My children have been worried about the possibility of COVID cases getting bad again. What can I do to soothe them even when I don’t know what might happen?
This is a great question and one that is coming up frequently with many families.
While the past two years have felt like an eternity for most of us, it essentially HAS been an eternity for our preschool-aged children. Even for a 10-year-old, more than 20 percent of their life has occurred under a dark cloud of unprecedented uncertainty, fear and life-altering precautionary measures in response to a global pandemic. The reality is that most children have limited reference or memory of a pre-COVID world. A world where maskless people socializing was something that we often looked forward to. Prior to COVID, simple ailments such as coughs and runny noses were an inevitable part of living and interacting in a social environment.
As a cognitive behavioral psychologist specializing in working with children and families and advisory board member for Extraordinary Lives Foundation (ELF), Brett Patterson has seen an increase in anxiety and depression across all ages in what is now being called “the next pandemic.”
Children and adults alike are still experiencing caution, fear and uncertainty regarding potential spikes in COVID cases. It’s a new reality; previously benign experiences now elicit feelings of fear and anxiety. In clinical terms, it’s a “conditioned fear response.” Simply put, our brain is wired to associate any potential threat (real or perceived) with feelings of fear and/or anxiety. It actually helps us avoid dangerous situations (i.e. potential COVID exposure) for the basic goal of survival. Given the obvious evolutionary importance of survival, these fear-based associations are often established relatively quickly, easily and are likely to persist over time.
The good news is that these associations can be moderated. For some it may require research-supported treatments such as cognitive behavioral therapy, EMDR (Eye Movement Desensitization and Reprocessing), or hypnotherapy to name a few.
Other options are offered through Extraordinary Lives Foundation, an Orange County-based nonprofit with a mission to improve children’s mental health by supporting families with educational tools, resources and awareness events. Founder and CEO Mara James created the HUGS for Life Healing Center to bridge the gap between medical professionals and approved holistic healers. James says that there are several healing modalities that can help relieve fear and anxiety that is stored on a physical, cellular or subconscious level. The practitioners can work virtually and are achieving some amazing results in as little as one session.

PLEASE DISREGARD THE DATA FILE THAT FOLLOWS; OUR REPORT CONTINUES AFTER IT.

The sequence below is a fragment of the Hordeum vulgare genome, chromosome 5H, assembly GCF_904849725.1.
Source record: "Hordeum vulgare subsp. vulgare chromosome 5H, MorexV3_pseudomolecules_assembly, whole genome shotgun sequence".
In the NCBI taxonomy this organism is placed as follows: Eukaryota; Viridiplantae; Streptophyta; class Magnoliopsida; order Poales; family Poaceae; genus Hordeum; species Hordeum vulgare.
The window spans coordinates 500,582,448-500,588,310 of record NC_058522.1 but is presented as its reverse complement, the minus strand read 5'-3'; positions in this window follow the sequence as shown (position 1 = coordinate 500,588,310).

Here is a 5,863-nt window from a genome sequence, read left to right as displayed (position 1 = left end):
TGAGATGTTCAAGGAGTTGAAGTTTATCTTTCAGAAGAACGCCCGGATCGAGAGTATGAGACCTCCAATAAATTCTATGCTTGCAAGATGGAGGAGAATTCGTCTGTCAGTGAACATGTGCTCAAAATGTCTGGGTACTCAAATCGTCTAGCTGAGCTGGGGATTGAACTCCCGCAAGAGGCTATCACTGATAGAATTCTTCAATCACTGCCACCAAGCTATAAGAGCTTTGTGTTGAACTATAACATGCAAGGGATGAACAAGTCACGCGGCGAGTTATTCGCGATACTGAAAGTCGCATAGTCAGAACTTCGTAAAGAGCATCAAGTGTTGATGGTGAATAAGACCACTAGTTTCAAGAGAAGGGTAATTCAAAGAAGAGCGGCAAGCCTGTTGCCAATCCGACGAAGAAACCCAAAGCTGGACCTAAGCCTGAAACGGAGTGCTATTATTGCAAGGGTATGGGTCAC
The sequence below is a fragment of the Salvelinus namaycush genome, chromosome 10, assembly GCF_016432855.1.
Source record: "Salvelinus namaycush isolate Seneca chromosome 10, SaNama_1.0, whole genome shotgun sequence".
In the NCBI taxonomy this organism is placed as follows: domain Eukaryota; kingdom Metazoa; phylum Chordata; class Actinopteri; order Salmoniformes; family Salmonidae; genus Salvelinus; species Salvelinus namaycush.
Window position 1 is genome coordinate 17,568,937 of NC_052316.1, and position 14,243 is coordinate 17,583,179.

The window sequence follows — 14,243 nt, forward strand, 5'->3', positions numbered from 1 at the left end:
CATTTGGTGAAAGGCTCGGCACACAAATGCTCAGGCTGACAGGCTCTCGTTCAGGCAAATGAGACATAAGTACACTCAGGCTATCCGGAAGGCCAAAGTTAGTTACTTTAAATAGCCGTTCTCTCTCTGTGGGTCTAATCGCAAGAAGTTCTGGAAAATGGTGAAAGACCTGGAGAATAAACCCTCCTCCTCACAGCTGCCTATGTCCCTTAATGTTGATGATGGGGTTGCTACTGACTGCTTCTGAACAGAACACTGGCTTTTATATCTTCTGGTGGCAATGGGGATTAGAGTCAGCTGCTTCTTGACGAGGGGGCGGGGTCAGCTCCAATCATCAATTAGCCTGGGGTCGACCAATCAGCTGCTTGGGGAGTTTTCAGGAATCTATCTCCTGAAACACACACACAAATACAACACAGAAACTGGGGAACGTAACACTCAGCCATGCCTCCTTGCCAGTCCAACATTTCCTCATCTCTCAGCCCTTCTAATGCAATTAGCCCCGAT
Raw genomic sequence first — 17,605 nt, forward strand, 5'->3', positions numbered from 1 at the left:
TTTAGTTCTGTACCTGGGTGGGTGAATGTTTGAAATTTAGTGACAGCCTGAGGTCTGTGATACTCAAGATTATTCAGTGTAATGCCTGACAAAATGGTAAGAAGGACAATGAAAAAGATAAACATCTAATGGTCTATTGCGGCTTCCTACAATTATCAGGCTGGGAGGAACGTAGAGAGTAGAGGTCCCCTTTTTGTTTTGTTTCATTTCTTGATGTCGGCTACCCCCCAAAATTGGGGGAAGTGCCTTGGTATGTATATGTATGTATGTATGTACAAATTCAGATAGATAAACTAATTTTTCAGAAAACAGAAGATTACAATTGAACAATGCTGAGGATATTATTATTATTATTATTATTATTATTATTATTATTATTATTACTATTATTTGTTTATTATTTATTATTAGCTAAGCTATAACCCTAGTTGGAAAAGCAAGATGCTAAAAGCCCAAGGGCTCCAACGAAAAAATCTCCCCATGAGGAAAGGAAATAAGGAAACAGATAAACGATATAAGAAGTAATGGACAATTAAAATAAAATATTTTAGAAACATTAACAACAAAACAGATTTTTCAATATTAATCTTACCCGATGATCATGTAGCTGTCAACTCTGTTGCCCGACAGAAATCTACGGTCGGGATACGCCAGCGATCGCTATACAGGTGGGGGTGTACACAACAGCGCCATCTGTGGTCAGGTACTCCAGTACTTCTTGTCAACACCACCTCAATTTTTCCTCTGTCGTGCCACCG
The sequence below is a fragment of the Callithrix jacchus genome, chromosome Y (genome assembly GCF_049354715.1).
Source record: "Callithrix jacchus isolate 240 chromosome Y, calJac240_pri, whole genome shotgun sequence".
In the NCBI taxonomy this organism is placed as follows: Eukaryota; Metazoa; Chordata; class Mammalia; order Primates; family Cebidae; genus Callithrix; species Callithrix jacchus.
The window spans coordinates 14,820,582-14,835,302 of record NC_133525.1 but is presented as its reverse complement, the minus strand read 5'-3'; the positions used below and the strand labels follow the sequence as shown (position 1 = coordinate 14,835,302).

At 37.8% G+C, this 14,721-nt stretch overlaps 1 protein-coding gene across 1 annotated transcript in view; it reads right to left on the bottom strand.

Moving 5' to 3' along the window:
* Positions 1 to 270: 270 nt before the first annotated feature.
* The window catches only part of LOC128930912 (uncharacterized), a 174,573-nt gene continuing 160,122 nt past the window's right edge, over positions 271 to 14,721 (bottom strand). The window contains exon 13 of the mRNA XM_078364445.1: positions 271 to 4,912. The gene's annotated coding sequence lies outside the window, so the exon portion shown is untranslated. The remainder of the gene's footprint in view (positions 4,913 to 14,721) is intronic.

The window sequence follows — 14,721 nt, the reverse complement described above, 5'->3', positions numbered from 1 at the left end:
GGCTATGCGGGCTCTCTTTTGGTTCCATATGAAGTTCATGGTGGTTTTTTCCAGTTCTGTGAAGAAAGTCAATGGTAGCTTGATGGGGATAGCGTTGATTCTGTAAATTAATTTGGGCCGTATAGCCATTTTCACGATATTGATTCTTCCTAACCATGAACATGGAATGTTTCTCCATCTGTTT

Patterson emphasizes that the solutions for helping your children do not include denying the existence of any or all risks whatsoever. Given that we don’t really know what might happen in the future, we don’t want to numb our natural fear response and prevent it from doing its primary job of keeping us safe. Instead, we need to acknowledge and normalize the feelings of fear and anxiety, while also teaching our children how to balance those reactions with rational thoughts and responses.
We can do this through modeling, teaching and practicing mindful “risk versus reward” assessments. This involves:
- Catching ourselves feeling anxious or fearful
- Assessing the situation/information to determine actual risk
- Moderating our thoughts, feelings and responses accordingly
Given that the details of this process will look different for each family and child, it can often leave many parents continuing to wonder, “Am I doing this right?” When in doubt, Patterson suggests parents consider a series of questions designed to help them find their own direction and path:
- What is my child learning from the way things are currently being addressed?
- Is my current response teaching my child important life skills that will help prepare them to be a happy, healthy and high-functioning adult?
- Am I comfortable with the answers to the first two questions? If so, then I can persist down the current path.
- If not, what adjustments can I make that will help develop the important life skills that my child will need as they get older?
It’s important to trust your instincts as a parent. If you are struggling and feel as though the support and guidance of a professional might be helpful for you and/or your family, reach out for assistance through your physician, a behavior health specialist or with a healer through the HUGS for Life Healing Center at www.elfempowers.org. Patterson offers free parent support resources at www.drbrett.net.
Mara James is founder and CEO at Extraordinary Lives Foundation. www.elfempowers.org
Brett Patterson, Ph.D., is an advisory board member at Extraordinary Lives Foundation. He is also owner of Dr.Brett.Net and founder of Behavior Compass Academy, an online behavior education resource for parents and caregivers. www.progressiveinterventions.org